In my previous installment, I outlined what I thought was wrong with the music industry today, namely the complete overreaction and panic induced by an unforeseen loss of control over the distribution of their product.
They've controlled the entire chain of music recording for decades and to be scooped by a technology they had not developed, licensed or controlled in some way really smarted them. I also thought the copyright battles are a meaningless side avenue, brought about by an industry trying to regain control over their product and to recoup revenue from distribution, their largest source of profit.
Anyone who has read the news lately knows what's wrong with the record industry today, but now I'd like to toss out a few ideas about how to make it right. The most important thing the industry can do now is quite simple: Get Over It. Yes, hundreds of thousands of people have downloaded music and swapped terabytes of files. Going after the file trading services is not going to work, because people want to download and trade files.
In case you haven't noticed, these same people downloading and trading songs are your consumers and you've managed to royally pissed them off with your antics. Why not do what a business is supposed to do and meet not only your customer's needs, but also their wants? Engage the market and offer a competing product that is superior to the ubiquitous MP3.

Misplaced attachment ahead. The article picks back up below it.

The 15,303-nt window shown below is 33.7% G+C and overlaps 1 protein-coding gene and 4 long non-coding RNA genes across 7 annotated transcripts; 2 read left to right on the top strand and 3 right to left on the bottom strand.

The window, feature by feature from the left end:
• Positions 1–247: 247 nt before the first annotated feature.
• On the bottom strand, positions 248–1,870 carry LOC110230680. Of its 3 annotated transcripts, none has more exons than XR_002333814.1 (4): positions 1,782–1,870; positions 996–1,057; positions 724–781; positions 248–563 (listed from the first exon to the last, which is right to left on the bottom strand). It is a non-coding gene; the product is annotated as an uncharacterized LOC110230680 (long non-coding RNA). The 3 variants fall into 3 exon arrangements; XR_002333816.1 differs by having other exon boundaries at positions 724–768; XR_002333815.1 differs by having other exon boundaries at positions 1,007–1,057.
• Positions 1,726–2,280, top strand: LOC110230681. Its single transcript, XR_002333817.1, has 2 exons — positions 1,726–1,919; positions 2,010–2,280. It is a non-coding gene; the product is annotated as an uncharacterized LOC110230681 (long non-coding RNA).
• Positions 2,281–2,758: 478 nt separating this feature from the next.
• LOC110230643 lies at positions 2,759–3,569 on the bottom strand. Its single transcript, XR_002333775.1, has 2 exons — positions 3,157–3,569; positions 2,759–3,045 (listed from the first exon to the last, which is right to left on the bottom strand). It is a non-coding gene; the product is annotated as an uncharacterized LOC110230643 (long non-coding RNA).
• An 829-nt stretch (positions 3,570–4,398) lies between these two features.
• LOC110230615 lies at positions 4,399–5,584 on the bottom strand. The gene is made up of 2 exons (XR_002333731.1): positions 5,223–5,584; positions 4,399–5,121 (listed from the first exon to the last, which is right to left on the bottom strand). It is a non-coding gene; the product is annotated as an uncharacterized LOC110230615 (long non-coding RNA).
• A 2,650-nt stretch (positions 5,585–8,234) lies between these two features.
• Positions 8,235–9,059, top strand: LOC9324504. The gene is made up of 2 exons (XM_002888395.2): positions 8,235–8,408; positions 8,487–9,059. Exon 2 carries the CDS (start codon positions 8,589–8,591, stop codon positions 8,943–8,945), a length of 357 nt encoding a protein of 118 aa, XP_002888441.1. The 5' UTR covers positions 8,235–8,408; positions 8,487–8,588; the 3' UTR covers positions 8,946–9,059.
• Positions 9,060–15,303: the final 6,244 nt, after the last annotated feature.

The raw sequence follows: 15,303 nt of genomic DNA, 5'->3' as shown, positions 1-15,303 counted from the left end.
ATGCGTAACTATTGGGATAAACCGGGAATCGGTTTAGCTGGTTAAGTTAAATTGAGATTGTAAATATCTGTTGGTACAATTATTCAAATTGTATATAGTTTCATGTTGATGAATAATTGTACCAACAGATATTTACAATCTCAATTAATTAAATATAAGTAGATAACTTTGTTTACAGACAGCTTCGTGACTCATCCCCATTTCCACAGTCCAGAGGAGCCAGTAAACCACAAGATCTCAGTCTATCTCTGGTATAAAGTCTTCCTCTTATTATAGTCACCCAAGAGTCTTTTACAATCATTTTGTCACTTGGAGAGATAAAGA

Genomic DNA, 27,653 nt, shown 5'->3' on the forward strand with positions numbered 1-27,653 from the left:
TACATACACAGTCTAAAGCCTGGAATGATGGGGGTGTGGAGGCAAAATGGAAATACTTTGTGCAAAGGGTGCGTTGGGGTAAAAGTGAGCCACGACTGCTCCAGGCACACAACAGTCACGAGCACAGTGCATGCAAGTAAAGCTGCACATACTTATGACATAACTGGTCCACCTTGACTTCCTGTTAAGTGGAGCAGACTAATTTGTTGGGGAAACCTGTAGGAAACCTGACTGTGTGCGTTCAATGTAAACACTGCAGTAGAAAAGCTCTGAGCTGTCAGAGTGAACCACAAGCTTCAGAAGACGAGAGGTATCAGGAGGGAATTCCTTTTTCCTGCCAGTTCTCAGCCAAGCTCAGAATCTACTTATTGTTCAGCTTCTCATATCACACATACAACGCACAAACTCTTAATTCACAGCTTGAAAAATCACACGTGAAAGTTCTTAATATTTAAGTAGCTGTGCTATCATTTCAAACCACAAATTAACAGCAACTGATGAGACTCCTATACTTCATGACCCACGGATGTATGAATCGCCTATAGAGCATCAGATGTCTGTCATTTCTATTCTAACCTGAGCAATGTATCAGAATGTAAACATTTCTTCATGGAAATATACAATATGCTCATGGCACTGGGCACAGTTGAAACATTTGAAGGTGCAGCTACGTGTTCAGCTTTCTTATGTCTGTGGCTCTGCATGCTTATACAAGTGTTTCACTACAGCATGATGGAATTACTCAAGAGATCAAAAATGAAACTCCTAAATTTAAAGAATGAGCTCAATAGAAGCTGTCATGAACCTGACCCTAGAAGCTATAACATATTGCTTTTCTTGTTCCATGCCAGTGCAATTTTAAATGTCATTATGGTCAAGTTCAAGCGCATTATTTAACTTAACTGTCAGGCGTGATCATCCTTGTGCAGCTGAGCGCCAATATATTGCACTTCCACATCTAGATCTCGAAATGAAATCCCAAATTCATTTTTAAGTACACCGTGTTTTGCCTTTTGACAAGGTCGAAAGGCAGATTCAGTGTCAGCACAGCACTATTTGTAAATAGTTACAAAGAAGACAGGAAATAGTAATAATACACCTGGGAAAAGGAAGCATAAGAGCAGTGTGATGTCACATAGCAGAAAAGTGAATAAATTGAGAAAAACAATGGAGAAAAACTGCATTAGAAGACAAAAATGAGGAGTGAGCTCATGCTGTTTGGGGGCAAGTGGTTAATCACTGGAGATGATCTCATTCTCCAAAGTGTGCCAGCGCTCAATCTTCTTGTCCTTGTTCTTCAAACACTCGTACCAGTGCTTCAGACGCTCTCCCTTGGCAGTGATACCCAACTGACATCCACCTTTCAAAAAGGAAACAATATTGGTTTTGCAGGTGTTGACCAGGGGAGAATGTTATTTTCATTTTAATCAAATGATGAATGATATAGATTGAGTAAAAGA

The most important thing you need to do is recognize that the CD, as a music delivery platform, is obsolete. It's dead, kaput, no more. It's had a great run, but time marches on and it's time to put it out to pasture. It is now the Age of Digital Music and your task is to figure out how to wrangle this beast and make it your own.
First, look at your target market. Those people, aged 13-25, have grown up with computers and have incorporated the beige boxes into every facet of their life. They also like to listen to music, specifically new and popular music. It's not surprising then that the two looming giants, Computers and Music, have been effortlessly mated together. It's easier for them to download songs they like and listen to them on their computers via an MP3 program or portable player than to go to the store and pay an obscene amount of money for a single CD that may have only one song they like.